by Emily Phares

Everyone is disinfecting things all the time lately, but consider setting aside time to do some regular ol’ spring cleaning, too. That’s when you do deep dives into your pantry, closets, bathroom cabinets, and more, tossing unwanted and expired items and organizing what remains.

Cleaning can be a chore, but it can also feel restorative. So we suggest you take a break from the news, play a podcast or favorite album, and spend time organizing your kitchen. Here are some helpful spring cleaning tips to get you started.

1. Label spice jars on top
Depending on how your spices are stored, you can’t always see the labels. Our solution? Label the lids. Use a white paint marker to write directly on dark lids, or add a small piece of white painter’s tape or masking tape and label that instead.

2. Swap paper towels for reusable cloths
Bar mop cloths are a durable and environmentally friendly alternative to paper towels. We’ve used and like these, plus the white ones can be bleached to remove stains.

3. Make your own cleaner
Want to avoid harsh chemicals when cleaning the kitchen? Make your own cleaning solution of 50 percent white vinegar and 50 percent water. Add a $3 spray bottle and you’re in business. And here’s a helpful list of 18 places you should be cleaning with vinegar in your kitchen. (Note: Consumer Reports says there is no evidence that vinegar is effective against coronavirus.)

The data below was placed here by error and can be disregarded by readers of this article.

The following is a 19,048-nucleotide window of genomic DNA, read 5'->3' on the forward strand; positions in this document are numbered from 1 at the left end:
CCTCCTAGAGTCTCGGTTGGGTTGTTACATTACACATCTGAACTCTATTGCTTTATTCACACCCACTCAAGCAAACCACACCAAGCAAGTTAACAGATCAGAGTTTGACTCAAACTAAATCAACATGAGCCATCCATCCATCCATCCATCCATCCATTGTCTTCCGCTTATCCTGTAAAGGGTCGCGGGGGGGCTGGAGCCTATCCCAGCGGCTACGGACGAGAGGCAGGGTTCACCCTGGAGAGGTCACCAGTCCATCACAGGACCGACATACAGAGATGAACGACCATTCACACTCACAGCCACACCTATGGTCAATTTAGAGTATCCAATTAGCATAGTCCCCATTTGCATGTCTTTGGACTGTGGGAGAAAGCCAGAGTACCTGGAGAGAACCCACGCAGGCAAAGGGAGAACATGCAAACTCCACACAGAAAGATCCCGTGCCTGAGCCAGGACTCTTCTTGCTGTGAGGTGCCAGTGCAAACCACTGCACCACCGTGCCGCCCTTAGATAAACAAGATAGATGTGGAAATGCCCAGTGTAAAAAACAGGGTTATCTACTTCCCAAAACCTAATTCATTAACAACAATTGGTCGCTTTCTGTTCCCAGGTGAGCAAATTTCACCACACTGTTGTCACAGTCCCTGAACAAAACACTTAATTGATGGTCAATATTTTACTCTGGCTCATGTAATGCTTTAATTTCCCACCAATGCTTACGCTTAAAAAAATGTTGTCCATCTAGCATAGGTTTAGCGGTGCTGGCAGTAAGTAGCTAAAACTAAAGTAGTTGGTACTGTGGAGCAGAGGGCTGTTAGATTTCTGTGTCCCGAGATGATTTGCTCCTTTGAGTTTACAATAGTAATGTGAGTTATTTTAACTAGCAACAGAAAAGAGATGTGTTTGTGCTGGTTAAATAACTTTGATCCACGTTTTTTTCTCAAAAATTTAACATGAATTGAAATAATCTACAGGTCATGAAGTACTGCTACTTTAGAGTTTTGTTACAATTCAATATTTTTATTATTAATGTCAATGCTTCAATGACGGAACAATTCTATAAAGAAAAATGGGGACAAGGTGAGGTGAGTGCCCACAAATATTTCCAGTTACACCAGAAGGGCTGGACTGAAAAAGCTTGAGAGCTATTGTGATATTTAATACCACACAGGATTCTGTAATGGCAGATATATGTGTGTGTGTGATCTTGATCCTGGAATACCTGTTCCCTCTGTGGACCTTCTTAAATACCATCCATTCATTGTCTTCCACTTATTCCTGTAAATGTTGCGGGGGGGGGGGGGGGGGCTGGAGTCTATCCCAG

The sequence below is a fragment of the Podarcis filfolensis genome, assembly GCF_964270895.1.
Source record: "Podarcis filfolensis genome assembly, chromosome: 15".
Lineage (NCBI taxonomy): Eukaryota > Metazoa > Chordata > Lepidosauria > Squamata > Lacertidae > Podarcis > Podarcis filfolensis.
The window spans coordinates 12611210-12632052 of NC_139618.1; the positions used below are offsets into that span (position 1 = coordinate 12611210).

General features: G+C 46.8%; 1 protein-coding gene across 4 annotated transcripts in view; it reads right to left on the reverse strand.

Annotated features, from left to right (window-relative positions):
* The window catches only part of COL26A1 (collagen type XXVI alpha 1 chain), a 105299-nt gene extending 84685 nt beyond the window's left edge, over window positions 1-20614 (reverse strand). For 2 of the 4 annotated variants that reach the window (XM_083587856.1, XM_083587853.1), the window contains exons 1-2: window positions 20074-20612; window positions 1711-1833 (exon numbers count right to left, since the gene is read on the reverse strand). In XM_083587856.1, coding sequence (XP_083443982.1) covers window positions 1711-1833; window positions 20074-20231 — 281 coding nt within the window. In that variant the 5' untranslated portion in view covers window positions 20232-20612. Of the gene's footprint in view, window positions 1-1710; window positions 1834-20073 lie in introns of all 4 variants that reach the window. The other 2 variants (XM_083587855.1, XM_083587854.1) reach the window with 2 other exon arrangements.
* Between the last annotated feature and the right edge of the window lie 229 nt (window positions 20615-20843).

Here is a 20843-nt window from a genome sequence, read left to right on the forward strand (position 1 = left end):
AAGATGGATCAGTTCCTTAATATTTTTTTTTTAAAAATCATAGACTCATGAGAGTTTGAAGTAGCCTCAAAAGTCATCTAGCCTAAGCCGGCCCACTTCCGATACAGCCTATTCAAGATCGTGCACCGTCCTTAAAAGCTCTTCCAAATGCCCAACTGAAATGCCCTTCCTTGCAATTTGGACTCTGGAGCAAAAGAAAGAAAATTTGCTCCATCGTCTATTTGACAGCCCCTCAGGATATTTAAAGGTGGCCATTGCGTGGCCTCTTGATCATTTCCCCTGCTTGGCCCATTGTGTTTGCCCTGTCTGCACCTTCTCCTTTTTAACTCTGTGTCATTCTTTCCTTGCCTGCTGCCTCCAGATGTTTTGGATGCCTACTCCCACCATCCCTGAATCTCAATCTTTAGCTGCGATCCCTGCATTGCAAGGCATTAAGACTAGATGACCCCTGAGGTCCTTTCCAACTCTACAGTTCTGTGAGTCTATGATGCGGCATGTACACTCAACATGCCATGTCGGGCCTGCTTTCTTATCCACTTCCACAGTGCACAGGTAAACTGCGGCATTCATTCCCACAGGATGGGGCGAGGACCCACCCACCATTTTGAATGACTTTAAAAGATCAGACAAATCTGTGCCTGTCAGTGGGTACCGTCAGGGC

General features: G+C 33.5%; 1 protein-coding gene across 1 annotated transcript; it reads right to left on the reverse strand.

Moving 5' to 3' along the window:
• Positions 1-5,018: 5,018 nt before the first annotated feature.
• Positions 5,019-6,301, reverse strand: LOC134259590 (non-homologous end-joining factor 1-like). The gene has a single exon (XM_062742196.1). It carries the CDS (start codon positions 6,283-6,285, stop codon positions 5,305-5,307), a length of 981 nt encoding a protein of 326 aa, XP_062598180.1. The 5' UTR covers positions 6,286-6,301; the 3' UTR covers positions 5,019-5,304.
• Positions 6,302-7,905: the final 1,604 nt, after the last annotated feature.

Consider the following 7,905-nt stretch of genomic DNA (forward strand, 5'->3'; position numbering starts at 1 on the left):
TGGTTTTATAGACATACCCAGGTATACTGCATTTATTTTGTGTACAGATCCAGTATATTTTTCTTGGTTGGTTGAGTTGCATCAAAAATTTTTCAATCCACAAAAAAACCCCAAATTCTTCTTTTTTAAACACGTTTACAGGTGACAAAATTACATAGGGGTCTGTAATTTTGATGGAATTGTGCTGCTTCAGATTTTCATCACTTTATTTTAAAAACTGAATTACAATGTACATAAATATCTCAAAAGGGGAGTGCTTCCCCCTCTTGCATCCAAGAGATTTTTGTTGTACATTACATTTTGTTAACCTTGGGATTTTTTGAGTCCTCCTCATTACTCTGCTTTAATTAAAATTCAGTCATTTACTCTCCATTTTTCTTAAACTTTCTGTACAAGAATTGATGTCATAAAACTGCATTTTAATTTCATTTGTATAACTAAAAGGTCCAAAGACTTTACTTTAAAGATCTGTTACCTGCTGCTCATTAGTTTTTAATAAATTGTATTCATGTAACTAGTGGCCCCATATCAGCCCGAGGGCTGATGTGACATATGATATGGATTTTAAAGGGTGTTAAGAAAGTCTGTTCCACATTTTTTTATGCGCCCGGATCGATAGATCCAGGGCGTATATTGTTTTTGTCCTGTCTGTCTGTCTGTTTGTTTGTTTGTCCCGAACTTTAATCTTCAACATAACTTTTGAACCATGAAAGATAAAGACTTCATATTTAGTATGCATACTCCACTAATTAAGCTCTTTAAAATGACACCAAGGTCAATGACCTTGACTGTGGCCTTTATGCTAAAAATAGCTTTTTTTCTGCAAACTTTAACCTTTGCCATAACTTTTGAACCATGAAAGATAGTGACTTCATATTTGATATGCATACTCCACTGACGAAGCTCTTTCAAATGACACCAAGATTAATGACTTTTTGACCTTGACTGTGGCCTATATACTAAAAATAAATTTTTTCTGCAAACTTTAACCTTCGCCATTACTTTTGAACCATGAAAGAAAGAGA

4. Empty your cupboards and fridge
First, clean the shelves. Then throw away expired foods and condiments. Trust us. You’ve got some.

5. Create a meal calendar
Even if you don’t prep your meals in advance, you can at least plan them. Take 10 minutes to jot down ideas and eliminate that end-of-day “what’s for dinner?” quandary. Draw a simple grid on paper, write the month and number the days, and tape to your kitchen wall. Voila! Instant meal planner.

6. Repurpose glass jars for storage
You don’t need to buy fancy storage containers. Instead, reuse glass jars that previously held things like jam, pasta sauce, and peanut butter. Besides being free (!), this makes it easy to see what’s in your pantry and how much you’ve got on hand. Use a rubber band to hold a small paper label in place, and tape cooking instructions to the back if you’d like. We love storing things
like beans, nuts, dried pasta, and oatmeal.

7. Buy a Sharpie® (or two)
Professional chefs use them, and you should, too. Keep a permanent marker on hand and make it a habit to label foods by listing the item and date (and amount, if helpful). This is especially useful when freezing foods.